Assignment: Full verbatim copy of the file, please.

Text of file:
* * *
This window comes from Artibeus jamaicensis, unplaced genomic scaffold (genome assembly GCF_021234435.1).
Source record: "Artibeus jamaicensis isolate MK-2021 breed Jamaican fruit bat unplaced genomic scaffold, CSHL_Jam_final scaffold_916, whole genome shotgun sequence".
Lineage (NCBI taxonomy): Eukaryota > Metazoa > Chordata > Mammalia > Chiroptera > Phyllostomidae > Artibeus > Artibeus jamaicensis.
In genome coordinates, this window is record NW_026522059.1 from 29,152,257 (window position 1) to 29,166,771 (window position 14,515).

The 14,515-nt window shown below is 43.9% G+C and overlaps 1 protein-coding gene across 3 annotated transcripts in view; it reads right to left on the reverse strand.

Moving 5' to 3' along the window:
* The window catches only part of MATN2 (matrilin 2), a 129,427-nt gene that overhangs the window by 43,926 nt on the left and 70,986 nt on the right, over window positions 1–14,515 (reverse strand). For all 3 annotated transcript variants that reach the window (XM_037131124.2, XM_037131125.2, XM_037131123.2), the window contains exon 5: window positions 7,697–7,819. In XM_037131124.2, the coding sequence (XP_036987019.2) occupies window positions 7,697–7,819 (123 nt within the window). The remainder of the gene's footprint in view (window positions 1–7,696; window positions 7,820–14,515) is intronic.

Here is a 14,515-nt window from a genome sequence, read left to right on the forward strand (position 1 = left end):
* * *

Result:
This window comes from Artibeus jamaicensis, unplaced genomic scaffold (genome assembly GCF_021234435.1).
Source record: "Artibeus jamaicensis isolate MK-2021 breed Jamaican fruit bat unplaced genomic scaffold, CSHL_Jam_final scaffold_916, whole genome shotgun sequence".
Lineage (NCBI taxonomy): Eukaryota > Metazoa > Chordata > Mammalia > Chiroptera > Phyllostomidae > Artibeus > Artibeus jamaicensis.
In genome coordinates, this window is record NW_026522059.1 from 29,152,257 (window position 1) to 29,166,771 (window position 14,515).

The 14,515-nt window shown below is 43.9% G+C and overlaps 1 protein-coding gene across 3 annotated transcripts in view; it reads right to left on the reverse strand.

Moving 5' to 3' along the window:
* The window catches only part of MATN2 (matrilin 2), a 129,427-nt gene that overhangs the window by 43,926 nt on the left and 70,986 nt on the right, over window positions 1–14,515 (reverse strand). For all 3 annotated transcript variants that reach the window (XM_037131124.2, XM_037131125.2, XM_037131123.2), the window contains exon 5: window positions 7,697–7,819. In XM_037131124.2, the coding sequence (XP_036987019.2) occupies window positions 7,697–7,819 (123 nt within the window). The remainder of the gene's footprint in view (window positions 1–7,696; window positions 7,820–14,515) is intronic.

Here is a 14,515-nt window from a genome sequence, read left to right on the forward strand (position 1 = left end):